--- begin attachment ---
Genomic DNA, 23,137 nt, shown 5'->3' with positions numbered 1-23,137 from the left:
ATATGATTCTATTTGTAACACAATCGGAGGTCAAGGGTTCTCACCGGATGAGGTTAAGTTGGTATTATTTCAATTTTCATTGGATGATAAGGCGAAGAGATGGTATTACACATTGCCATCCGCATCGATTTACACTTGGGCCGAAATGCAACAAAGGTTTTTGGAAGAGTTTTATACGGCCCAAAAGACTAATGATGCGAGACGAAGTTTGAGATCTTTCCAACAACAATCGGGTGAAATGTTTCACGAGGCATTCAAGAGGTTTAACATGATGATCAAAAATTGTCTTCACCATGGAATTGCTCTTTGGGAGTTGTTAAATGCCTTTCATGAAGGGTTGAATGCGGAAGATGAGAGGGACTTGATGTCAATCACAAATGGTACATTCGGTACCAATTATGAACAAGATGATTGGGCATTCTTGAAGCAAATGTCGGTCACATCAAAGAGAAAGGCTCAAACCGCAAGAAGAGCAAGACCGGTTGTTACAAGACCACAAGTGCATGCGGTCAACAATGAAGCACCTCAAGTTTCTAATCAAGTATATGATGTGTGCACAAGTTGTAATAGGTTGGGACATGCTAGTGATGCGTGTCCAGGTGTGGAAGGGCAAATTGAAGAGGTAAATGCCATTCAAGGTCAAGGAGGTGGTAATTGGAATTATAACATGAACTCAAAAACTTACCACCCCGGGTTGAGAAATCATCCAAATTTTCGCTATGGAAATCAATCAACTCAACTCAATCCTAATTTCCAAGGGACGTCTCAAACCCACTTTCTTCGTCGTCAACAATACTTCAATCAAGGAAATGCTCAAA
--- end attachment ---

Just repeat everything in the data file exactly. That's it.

Genomic DNA, 23,137 nt, shown 5'->3' with positions numbered 1-23,137 from the left:
ATATGATTCTATTTGTAACACAATCGGAGGTCAAGGGTTCTCACCGGATGAGGTTAAGTTGGTATTATTTCAATTTTCATTGGATGATAAGGCGAAGAGATGGTATTACACATTGCCATCCGCATCGATTTACACTTGGGCCGAAATGCAACAAAGGTTTTTGGAAGAGTTTTATACGGCCCAAAAGACTAATGATGCGAGACGAAGTTTGAGATCTTTCCAACAACAATCGGGTGAAATGTTTCACGAGGCATTCAAGAGGTTTAACATGATGATCAAAAATTGTCTTCACCATGGAATTGCTCTTTGGGAGTTGTTAAATGCCTTTCATGAAGGGTTGAATGCGGAAGATGAGAGGGACTTGATGTCAATCACAAATGGTACATTCGGTACCAATTATGAACAAGATGATTGGGCATTCTTGAAGCAAATGTCGGTCACATCAAAGAGAAAGGCTCAAACCGCAAGAAGAGCAAGACCGGTTGTTACAAGACCACAAGTGCATGCGGTCAACAATGAAGCACCTCAAGTTTCTAATCAAGTATATGATGTGTGCACAAGTTGTAATAGGTTGGGACATGCTAGTGATGCGTGTCCAGGTGTGGAAGGGCAAATTGAAGAGGTAAATGCCATTCAAGGTCAAGGAGGTGGTAATTGGAATTATAACATGAACTCAAAAACTTACCACCCCGGGTTGAGAAATCATCCAAATTTTCGCTATGGAAATCAATCAACTCAACTCAATCCTAATTTCCAAGGGACGTCTCAAACCCACTTTCTTCGTCGTCAACAATACTTCAATCAAGGAAATGCTCAAA